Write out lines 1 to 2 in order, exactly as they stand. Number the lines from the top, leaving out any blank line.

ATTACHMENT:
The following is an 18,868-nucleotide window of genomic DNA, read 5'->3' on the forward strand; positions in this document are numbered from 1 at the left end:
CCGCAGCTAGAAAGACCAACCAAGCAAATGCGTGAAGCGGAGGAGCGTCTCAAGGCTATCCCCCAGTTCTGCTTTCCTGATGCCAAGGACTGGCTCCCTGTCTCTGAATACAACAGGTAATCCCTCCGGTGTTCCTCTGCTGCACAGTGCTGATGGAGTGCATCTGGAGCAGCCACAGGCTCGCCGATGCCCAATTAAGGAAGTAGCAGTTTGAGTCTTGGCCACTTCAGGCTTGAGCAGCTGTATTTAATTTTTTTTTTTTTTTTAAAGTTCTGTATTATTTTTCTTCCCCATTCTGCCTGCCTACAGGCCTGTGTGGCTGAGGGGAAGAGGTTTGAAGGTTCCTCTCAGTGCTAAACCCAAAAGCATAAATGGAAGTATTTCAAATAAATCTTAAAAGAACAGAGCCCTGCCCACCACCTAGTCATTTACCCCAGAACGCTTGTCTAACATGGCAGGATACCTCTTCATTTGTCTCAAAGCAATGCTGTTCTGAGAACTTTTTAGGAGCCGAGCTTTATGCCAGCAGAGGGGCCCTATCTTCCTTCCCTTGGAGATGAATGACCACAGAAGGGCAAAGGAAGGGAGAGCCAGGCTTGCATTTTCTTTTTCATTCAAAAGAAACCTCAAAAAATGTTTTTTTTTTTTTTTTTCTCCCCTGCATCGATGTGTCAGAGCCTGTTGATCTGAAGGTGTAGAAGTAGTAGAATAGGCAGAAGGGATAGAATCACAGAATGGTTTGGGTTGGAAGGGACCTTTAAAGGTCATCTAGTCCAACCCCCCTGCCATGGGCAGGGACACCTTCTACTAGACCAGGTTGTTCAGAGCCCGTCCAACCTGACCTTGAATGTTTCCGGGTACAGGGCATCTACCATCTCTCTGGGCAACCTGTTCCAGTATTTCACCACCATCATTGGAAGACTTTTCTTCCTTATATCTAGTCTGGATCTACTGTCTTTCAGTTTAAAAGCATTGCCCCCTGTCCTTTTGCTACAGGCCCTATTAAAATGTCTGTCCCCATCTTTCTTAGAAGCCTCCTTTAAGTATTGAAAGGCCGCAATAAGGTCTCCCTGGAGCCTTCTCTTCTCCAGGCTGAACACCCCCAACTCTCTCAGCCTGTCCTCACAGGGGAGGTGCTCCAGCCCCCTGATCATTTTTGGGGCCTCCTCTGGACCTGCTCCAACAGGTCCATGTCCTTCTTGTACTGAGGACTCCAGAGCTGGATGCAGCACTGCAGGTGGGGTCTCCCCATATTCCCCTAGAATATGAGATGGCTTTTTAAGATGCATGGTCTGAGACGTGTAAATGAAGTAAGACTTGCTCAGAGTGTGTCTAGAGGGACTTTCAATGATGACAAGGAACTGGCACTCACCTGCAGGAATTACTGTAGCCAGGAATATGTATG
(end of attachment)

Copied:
The following is an 18,868-nucleotide window of genomic DNA, read 5'->3' on the forward strand; positions in this document are numbered from 1 at the left end:
CCGCAGCTAGAAAGACCAACCAAGCAAATGCGTGAAGCGGAGGAGCGTCTCAAGGCTATCCCCCAGTTCTGCTTTCCTGATGCCAAGGACTGGCTCCCTGTCTCTGAATACAACAGGTAATCCCTCCGGTGTTCCTCTGCTGCACAGTGCTGATGGAGTGCATCTGGAGCAGCCACAGGCTCGCCGATGCCCAATTAAGGAAGTAGCAGTTTGAGTCTTGGCCACTTCAGGCTTGAGCAGCTGTATTTAATTTTTTTTTTTTTTTTAAAGTTCTGTATTATTTTTCTTCCCCATTCTGCCTGCCTACAGGCCTGTGTGGCTGAGGGGAAGAGGTTTGAAGGTTCCTCTCAGTGCTAAACCCAAAAGCATAAATGGAAGTATTTCAAATAAATCTTAAAAGAACAGAGCCCTGCCCACCACCTAGTCATTTACCCCAGAACGCTTGTCTAACATGGCAGGATACCTCTTCATTTGTCTCAAAGCAATGCTGTTCTGAGAACTTTTTAGGAGCCGAGCTTTATGCCAGCAGAGGGGCCCTATCTTCCTTCCCTTGGAGATGAATGACCACAGAAGGGCAAAGGAAGGGAGAGCCAGGCTTGCATTTTCTTTTTCATTCAAAAGAAACCTCAAAAAATGTTTTTTTTTTTTTTTTTCTCCCCTGCATCGATGTGTCAGAGCCTGTTGATCTGAAGGTGTAGAAGTAGTAGAATAGGCAGAAGGGATAGAATCACAGAATGGTTTGGGTTGGAAGGGACCTTTAAAGGTCATCTAGTCCAACCCCCCTGCCATGGGCAGGGACACCTTCTACTAGACCAGGTTGTTCAGAGCCCGTCCAACCTGACCTTGAATGTTTCCGGGTACAGGGCATCTACCATCTCTCTGGGCAACCTGTTCCAGTATTTCACCACCATCATTGGAAGACTTTTCTTCCTTATATCTAGTCTGGATCTACTGTCTTTCAGTTTAAAAGCATTGCCCCCTGTCCTTTTGCTACAGGCCCTATTAAAATGTCTGTCCCCATCTTTCTTAGAAGCCTCCTTTAAGTATTGAAAGGCCGCAATAAGGTCTCCCTGGAGCCTTCTCTTCTCCAGGCTGAACACCCCCAACTCTCTCAGCCTGTCCTCACAGGGGAGGTGCTCCAGCCCCCTGATCATTTTTGGGGCCTCCTCTGGACCTGCTCCAACAGGTCCATGTCCTTCTTGTACTGAGGACTCCAGAGCTGGATGCAGCACTGCAGGTGGGGTCTCCCCATATTCCCCTAGAATATGAGATGGCTTTTTAAGATGCATGGTCTGAGACGTGTAAATGAAGTAAGACTTGCTCAGAGTGTGTCTAGAGGGACTTTCAATGATGACAAGGAACTGGCACTCACCTGCAGGAATTACTGTAGCCAGGAATATGTATG